The premise of a director making a film about a murder he committed, using footage of the crime, is pretty juicy. It felt like Larry Cohen was unleashing his hidden Hitchcock with 1984’s Special Effects. It was wonderfully self-reflexive in its administering of twisty dread, while also playing with the sort of themes of identity and obsession which would’ve pleased master Hitchcock. 

The shot of Eric Bogosian, as the director, nonchalantly strolling over a floor filled with head-shots of potential actresses (those auditioning to play the murder victim) was the most majestic flourish — and one of the few moments that really flirted with resonance.

At one point Bogosian distills the process of filmmaking down to a single sentence, “We make it up, then we make it.” He stresses how important the first part is and, despite how evil he might be, his creepy delivery of the line still manages to come across as inspiring. It was during these moments where the characters discuss the nuance and insanity necessary of filmmaking where the playfulness of Cohen was voiced with the most clarity. There was a glorious death-by-celluloid moment that felt like it must have had him giggling all the way through the editing room.

What I didn’t like:

As much as Cohen seemed game to dream up an elaborately Hitchcockian premise, the finished result doesn’t quite live up to the established potential. It didn’t have the tension of a Hitchcock film and it didn’t have the audacity of a true-blood horror film. This left me stranded somewhere in between, in place that got a little too tedious.

The characters and big set-pieces felt slightly undercooked. For whatever reason it seemed like everyone (including the lead detective who was supposed to be investigating the homicide) abandon the pursuit of the killer in favor of the allure of filmmaking. This was played for worthy laughs at first but at some point later on I just seriously wanted anyone in the movie to pretend like they cared a little bit more for the killer on the loose.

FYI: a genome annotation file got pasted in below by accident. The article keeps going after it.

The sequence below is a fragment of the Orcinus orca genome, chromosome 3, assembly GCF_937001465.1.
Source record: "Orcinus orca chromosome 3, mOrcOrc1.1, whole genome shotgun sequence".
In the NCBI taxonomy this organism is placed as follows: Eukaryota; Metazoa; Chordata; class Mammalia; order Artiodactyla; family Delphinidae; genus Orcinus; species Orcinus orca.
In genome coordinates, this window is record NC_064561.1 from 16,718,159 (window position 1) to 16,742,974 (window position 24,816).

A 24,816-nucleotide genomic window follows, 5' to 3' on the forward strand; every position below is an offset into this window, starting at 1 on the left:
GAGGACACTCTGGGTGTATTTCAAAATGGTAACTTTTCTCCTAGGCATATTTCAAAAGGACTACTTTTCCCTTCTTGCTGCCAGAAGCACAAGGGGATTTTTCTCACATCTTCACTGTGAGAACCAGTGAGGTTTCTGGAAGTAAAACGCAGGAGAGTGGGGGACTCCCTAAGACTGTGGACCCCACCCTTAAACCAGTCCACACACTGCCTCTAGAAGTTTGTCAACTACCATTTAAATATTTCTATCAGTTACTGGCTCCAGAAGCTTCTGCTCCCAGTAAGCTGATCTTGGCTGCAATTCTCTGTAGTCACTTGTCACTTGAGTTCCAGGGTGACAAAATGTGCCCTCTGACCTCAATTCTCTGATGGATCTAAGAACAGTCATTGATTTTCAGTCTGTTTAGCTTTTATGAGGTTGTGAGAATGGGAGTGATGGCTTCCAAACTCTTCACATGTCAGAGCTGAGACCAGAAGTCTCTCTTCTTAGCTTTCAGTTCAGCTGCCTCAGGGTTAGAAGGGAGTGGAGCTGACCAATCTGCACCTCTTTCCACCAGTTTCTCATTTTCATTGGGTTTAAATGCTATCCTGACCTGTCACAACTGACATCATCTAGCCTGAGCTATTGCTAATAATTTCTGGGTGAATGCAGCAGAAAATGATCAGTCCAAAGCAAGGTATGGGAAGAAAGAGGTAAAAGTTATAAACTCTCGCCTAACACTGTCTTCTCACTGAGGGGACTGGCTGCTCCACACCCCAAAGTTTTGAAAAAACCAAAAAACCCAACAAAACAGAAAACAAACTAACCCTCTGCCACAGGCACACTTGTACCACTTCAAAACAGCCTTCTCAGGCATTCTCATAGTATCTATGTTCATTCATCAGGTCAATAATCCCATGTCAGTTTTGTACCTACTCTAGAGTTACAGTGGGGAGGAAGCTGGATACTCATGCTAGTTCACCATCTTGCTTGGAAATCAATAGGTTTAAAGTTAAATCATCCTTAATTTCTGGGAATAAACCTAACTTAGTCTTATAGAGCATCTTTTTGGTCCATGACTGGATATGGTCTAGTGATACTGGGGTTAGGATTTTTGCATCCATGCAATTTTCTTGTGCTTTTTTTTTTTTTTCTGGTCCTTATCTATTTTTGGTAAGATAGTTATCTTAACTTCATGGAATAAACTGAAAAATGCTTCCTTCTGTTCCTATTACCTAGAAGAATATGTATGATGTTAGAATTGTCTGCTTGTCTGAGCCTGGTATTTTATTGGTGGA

For a movie called Special Effects I could’ve used some more special effects.

Final thoughts:

If Cohen really believes making movies is all about simply “making it up” then “making it” I greatly admire him for making this movie up. Unfortunately it was in his making of the thing that he started to lose me a little bit.

We’re at an interesting point in our exploration of Larry Cohen’s work. We’ve seen some of the notable ones (Q: The Winged Serpent, The Stuff, It’s Alive trilogy and God Told Me To) and now we’re starting to venture into some stranger territory. It’s always a difficult transition getting excited about a filmmaker you’ve just uncovered, burning through the greatest hits, then starting to delve into the murk. I’ve been very impressed so far. Enough so, even with Special Effects, to be excited to keep hacking away at his IMDB.

Two movies in a row that featured gratuitous nipple-sucking. Can we keep this hot streak alive?